Such equivocal accomplishments can rarely spark enthusiasm, and today one consequence of Jaruzelski's tactics has been his relative isolation in a political vacuum of frustration and apathy. Outside a narrowing circle of mostly military associates, he has no strong base of support in the party, government or society. Though he has no rivals, he also has no strength to implement the forceful measures that most Poles believe are needed for long-term stability and development.
"What is lacking is the real power of implementation, and he knows it," said one former communist activist, echoing one of the most common evaluations of Jaruzelski. "He is strong, because he has eliminated all alternatives. But what guarantees have been provided to avoid the next crisis? What socio-economic problems have been solved? What important social groups have rallied behind the government in the last four years? The answer to all these questions is 'none.' "
The answer of Jaruzelski's associates is that the general's intention has never been to conquer such sweeping problems. "He has never sought to win over millions on one day," an aide said. "Instead, his ambition is to take small, certain steps, to win over one person in Poland every day. He avoided some steps to create democracy, but he also avoided some big repressions. I like his small steps, because they keep us out of big crises."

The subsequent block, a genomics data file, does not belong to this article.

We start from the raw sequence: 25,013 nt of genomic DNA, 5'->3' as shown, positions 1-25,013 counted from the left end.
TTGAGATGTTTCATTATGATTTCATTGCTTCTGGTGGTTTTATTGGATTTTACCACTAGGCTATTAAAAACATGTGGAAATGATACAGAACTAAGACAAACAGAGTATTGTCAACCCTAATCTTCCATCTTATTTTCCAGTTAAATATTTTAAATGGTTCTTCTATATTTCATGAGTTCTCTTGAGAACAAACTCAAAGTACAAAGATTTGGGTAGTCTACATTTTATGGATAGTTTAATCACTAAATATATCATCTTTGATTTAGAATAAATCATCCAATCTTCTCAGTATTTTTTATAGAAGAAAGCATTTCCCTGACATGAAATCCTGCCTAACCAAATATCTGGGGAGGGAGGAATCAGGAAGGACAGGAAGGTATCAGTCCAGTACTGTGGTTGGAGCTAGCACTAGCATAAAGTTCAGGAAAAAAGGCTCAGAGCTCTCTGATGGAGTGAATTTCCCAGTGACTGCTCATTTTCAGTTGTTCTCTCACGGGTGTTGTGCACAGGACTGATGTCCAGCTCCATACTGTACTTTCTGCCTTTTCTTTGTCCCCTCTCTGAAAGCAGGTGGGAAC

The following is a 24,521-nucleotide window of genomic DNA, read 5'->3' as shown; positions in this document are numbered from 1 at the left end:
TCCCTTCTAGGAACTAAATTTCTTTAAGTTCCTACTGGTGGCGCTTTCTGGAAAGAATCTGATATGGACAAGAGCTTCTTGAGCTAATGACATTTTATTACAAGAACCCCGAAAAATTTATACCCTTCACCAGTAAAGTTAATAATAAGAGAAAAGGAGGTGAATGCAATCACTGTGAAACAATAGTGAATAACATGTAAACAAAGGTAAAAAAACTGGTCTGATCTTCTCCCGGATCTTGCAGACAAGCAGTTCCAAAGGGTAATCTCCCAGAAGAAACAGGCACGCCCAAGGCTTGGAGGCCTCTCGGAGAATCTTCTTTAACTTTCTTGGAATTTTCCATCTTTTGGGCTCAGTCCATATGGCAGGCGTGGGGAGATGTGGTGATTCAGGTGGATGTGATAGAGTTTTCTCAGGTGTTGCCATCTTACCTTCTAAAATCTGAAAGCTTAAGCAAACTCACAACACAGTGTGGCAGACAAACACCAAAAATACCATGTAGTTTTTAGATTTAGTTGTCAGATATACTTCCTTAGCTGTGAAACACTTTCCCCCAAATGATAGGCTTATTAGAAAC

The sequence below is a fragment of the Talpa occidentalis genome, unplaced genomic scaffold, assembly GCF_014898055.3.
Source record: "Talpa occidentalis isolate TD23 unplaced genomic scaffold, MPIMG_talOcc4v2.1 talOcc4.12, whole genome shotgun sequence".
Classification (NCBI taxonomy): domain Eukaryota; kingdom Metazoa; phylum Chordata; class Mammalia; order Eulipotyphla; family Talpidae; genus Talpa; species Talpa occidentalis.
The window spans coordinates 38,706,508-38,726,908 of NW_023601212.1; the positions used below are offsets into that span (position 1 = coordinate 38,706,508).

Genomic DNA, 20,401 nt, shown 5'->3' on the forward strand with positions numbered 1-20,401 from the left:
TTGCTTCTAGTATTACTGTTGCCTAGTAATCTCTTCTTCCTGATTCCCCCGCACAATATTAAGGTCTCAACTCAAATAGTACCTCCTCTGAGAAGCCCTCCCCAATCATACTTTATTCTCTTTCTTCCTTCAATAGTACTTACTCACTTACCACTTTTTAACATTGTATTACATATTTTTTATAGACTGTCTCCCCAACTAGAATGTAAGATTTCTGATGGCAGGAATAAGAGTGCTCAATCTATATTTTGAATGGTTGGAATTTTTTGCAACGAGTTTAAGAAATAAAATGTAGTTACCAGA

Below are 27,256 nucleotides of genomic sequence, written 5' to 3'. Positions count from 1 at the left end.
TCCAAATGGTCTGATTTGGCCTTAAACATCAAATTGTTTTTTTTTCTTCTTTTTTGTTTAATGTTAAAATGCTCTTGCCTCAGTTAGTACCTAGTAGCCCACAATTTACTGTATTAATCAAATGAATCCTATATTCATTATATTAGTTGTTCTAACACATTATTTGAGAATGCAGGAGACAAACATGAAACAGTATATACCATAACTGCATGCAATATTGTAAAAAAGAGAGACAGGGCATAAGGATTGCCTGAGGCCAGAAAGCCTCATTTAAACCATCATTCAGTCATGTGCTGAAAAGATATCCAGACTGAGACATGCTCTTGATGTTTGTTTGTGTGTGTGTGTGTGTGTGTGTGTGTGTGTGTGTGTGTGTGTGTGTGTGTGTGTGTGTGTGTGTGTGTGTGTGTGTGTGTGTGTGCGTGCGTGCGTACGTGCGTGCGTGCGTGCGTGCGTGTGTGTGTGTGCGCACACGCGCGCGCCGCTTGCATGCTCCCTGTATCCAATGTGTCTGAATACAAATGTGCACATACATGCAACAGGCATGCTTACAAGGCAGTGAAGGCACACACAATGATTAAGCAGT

Even with the country subdued and his personal position secure, Jaruzelski now appears to have no intention of altering his strategy. Instead, he hopes to offer the country the prospect of slow, tedious but consistent progress toward economic stability and, over the years, to win over or wear out his opponents in and outside the party.
The open question he faces is whether such a minimalist, uncharismatic approach is appropriate to a nation of such dramatic troubles and divided emotions. So far, argue his critics, Jaruzelski's small advances have been largely illusory, the result of short-term police tactics and economic pump-priming.
Jaruzelski acknowledges the risk. "Impatience and rejection of stagnation can be a lever of effectiveness . . . if we convince people of the real reserves and possibilities, if we indicate ways of improvement and organize work properly," he told a party conference. "If we fail to do this, social expectations can turn against us. Hope will give way to mistrust, passivity, apathy."